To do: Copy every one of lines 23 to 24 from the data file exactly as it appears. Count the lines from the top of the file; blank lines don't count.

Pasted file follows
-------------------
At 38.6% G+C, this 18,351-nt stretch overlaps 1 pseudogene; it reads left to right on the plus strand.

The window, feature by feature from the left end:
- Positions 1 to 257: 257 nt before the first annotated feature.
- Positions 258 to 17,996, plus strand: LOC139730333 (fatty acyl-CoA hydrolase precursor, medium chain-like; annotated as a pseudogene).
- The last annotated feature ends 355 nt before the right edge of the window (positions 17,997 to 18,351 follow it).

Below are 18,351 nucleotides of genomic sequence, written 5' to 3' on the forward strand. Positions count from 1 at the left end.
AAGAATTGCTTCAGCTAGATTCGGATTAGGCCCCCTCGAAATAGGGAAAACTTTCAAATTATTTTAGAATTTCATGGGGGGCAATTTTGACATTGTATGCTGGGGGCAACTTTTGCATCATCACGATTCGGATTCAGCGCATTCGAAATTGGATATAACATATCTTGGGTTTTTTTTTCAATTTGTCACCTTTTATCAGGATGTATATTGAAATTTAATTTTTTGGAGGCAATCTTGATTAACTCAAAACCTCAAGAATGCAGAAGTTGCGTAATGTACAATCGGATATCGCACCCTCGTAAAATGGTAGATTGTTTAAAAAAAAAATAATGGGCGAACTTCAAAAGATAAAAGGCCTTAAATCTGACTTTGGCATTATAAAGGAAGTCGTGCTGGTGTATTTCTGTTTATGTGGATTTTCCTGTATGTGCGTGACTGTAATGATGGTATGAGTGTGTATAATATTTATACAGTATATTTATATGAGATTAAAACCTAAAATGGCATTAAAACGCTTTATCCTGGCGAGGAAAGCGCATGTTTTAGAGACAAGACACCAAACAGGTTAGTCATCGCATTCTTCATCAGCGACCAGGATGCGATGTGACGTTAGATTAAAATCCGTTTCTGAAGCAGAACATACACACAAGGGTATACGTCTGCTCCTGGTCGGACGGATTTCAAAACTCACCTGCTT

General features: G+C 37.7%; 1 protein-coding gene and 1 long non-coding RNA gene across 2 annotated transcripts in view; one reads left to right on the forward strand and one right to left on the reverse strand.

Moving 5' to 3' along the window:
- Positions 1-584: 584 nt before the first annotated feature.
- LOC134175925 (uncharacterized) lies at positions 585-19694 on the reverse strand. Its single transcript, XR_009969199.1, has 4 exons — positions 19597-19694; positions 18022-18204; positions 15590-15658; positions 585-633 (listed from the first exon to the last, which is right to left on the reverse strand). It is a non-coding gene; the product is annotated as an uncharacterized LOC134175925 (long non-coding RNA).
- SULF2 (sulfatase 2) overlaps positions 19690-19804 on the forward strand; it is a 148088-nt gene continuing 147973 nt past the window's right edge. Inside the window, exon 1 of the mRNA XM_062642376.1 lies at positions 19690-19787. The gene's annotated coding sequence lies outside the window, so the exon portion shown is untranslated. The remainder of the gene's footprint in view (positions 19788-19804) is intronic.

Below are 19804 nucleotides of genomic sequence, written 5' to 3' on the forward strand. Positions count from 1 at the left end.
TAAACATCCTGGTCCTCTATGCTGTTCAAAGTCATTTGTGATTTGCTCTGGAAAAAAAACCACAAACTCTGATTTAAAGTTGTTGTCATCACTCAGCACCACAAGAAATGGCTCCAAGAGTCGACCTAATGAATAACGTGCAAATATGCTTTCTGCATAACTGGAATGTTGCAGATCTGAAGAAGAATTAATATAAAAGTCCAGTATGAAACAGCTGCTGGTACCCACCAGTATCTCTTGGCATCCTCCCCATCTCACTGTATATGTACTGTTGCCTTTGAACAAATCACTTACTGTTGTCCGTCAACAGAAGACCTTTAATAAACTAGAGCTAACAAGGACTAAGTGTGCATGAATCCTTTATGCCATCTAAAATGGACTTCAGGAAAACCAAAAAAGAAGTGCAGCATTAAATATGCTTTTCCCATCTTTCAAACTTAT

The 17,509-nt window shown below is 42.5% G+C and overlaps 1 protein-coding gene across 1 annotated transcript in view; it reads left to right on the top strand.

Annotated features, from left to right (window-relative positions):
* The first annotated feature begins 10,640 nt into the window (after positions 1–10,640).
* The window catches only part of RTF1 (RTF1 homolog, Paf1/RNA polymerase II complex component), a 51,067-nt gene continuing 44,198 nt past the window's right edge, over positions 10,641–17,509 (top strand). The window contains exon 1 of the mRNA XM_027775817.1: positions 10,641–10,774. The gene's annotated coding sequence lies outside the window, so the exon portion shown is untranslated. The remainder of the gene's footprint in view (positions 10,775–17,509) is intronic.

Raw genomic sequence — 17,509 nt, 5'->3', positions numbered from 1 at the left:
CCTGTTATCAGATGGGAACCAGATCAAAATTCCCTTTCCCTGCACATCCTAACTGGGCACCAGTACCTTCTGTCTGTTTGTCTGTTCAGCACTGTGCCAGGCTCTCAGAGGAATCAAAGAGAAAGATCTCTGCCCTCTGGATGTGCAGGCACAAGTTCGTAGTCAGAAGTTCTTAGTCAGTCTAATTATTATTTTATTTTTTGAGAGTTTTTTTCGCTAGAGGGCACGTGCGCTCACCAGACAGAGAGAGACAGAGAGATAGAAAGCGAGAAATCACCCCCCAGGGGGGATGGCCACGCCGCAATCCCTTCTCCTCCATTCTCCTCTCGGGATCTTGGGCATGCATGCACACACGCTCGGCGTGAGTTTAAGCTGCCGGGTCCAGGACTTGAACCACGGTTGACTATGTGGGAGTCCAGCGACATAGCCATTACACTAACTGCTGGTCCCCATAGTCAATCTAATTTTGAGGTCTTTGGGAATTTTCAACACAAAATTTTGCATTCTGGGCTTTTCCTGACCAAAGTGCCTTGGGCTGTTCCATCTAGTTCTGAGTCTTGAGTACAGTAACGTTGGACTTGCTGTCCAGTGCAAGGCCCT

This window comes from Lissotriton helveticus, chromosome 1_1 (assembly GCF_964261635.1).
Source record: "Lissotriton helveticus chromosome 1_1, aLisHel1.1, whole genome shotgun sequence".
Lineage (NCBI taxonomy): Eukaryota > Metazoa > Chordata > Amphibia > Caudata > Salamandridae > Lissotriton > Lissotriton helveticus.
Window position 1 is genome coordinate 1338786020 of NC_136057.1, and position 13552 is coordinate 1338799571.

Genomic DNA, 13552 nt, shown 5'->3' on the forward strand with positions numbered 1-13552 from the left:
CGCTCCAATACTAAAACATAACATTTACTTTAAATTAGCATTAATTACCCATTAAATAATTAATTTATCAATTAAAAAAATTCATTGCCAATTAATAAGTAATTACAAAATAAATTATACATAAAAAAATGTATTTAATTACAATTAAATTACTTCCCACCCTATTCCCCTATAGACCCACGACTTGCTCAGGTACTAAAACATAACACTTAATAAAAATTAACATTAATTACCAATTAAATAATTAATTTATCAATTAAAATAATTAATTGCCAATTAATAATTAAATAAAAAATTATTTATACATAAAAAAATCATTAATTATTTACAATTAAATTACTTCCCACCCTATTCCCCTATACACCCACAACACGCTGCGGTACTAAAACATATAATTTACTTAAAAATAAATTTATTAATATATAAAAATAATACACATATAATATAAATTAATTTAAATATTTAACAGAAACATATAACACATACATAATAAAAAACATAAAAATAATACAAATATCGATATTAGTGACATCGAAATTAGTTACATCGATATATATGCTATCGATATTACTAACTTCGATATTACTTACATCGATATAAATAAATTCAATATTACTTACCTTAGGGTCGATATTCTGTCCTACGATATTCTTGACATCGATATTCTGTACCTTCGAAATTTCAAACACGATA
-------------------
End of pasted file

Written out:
Lineage (NCBI taxonomy): Eukaryota > Metazoa > Chordata > Amphibia > Caudata > Salamandridae > Lissotriton > Lissotriton helveticus.
Window position 1 is genome coordinate 1338786020 of NC_136057.1, and position 13552 is coordinate 1338799571.